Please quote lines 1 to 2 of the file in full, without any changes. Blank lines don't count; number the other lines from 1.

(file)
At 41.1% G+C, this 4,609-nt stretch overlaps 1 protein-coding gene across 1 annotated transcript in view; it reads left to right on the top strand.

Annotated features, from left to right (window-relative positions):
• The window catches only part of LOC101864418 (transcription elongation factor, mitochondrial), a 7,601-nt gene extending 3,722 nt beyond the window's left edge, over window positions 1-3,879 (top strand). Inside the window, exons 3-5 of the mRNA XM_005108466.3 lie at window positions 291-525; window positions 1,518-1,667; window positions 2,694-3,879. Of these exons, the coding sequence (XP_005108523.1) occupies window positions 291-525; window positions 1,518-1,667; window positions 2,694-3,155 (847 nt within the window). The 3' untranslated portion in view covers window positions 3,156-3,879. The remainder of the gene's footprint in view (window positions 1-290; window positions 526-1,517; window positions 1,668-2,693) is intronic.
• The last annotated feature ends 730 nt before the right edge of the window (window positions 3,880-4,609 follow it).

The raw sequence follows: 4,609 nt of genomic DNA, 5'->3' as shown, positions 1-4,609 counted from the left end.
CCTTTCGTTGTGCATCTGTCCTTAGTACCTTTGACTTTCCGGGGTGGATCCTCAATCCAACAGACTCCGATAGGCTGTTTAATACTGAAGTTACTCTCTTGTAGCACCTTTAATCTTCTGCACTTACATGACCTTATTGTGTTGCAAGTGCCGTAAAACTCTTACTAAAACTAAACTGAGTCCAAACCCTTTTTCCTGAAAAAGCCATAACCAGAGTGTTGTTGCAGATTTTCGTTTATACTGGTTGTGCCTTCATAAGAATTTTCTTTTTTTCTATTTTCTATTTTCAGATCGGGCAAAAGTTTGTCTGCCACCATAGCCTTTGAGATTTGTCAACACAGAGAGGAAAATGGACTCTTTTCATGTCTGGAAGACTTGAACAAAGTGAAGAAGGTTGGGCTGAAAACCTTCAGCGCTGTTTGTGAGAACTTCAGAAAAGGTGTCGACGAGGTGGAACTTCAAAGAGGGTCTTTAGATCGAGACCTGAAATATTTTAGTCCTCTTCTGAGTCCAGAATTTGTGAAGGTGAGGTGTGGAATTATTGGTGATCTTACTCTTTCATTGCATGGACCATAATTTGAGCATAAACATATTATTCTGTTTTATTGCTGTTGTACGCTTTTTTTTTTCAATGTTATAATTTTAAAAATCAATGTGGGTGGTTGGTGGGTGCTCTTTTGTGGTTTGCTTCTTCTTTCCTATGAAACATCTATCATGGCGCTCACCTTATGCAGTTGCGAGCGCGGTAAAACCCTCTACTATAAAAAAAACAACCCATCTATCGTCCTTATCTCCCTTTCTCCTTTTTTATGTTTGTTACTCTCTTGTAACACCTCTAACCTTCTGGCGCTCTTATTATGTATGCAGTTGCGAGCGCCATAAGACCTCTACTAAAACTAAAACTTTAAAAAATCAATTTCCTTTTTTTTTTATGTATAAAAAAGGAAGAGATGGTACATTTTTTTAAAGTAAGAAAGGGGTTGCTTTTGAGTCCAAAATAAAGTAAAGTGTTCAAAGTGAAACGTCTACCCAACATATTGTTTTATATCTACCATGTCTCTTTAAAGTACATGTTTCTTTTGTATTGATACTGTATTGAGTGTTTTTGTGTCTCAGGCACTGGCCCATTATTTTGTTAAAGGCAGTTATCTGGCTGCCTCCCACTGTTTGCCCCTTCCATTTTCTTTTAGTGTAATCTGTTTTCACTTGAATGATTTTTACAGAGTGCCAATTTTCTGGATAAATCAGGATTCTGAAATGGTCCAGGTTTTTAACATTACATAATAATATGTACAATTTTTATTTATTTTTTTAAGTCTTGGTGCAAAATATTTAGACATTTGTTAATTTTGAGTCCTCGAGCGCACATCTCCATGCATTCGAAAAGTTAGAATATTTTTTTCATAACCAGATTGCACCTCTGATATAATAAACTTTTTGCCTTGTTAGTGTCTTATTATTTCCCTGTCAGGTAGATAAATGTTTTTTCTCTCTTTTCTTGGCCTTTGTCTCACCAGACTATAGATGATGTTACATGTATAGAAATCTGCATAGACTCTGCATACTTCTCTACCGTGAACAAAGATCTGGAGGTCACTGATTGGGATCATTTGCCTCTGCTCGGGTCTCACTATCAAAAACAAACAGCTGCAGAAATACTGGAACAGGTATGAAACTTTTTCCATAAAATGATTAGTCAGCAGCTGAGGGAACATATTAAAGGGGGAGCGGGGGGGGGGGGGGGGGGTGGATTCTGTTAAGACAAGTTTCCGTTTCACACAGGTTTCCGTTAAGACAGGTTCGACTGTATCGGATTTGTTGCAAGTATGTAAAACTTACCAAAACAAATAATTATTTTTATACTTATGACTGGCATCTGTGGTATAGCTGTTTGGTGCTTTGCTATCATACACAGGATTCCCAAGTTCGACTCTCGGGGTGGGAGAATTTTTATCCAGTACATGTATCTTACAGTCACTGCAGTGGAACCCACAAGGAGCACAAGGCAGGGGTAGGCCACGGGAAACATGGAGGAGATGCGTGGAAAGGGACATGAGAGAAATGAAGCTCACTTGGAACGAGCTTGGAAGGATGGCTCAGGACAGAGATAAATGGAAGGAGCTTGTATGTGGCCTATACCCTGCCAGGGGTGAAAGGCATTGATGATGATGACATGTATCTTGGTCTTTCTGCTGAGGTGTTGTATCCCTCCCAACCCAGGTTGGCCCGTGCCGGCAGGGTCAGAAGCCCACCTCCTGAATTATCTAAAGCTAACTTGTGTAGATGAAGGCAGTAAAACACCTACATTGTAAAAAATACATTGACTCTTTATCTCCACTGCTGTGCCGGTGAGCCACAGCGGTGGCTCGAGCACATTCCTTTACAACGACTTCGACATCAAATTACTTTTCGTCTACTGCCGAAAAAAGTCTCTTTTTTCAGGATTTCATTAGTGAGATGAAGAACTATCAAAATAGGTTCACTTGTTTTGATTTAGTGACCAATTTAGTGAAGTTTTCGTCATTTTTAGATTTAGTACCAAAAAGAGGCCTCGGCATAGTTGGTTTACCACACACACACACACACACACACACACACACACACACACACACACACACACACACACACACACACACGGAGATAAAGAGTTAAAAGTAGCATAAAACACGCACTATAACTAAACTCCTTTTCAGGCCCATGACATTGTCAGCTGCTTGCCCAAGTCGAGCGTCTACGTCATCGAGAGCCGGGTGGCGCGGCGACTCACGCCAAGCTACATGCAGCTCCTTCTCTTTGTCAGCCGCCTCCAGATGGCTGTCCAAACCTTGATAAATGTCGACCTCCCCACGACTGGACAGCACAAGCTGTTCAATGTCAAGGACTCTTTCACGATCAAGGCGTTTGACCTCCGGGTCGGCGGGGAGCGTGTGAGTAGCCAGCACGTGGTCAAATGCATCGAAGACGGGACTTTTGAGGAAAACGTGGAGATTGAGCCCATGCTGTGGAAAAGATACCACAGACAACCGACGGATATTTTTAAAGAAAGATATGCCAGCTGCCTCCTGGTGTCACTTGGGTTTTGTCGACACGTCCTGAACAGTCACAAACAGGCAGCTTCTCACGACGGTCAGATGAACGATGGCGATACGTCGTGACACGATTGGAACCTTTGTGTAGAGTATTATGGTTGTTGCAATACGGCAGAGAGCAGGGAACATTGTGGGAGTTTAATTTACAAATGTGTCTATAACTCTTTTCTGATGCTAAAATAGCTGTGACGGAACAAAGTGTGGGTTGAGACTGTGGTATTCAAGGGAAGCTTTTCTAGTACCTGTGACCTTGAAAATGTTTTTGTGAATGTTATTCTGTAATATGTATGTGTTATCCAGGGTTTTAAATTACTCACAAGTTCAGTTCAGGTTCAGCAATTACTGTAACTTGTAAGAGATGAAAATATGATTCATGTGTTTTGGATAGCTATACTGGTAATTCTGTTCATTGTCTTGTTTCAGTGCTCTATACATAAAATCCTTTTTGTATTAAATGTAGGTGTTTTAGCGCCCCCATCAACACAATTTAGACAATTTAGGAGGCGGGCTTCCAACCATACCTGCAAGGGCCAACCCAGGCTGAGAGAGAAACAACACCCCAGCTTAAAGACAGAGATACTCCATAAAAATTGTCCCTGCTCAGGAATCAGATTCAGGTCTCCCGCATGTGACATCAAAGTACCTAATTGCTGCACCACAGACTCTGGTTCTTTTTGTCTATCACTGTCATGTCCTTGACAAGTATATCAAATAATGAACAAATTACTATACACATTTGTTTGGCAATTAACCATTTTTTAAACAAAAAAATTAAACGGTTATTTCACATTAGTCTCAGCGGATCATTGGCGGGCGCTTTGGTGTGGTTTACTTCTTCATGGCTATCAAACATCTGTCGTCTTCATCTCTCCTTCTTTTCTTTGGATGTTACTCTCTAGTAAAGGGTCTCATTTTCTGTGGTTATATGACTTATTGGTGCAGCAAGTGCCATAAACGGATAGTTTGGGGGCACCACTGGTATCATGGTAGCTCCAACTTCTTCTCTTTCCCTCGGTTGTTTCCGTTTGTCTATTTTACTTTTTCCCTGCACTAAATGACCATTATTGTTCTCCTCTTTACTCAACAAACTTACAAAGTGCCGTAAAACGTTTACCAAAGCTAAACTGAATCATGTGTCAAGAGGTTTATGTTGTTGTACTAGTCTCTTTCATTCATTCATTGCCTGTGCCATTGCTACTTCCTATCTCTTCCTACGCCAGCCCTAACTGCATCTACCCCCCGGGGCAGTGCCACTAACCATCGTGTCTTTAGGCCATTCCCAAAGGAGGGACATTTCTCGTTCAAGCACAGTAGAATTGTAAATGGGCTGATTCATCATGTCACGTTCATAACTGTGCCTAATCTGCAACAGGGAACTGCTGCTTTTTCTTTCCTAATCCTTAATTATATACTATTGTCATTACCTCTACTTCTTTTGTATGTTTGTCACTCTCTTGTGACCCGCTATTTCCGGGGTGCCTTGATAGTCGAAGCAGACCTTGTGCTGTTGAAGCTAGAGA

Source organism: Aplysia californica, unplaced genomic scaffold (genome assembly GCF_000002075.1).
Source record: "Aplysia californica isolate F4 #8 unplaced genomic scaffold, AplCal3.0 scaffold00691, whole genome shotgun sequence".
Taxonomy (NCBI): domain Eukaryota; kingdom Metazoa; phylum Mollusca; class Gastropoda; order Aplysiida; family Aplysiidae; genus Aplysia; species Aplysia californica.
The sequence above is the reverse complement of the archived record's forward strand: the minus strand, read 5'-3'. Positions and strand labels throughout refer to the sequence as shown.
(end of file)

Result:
At 41.1% G+C, this 4,609-nt stretch overlaps 1 protein-coding gene across 1 annotated transcript in view; it reads left to right on the top strand.

Annotated features, from left to right (window-relative positions):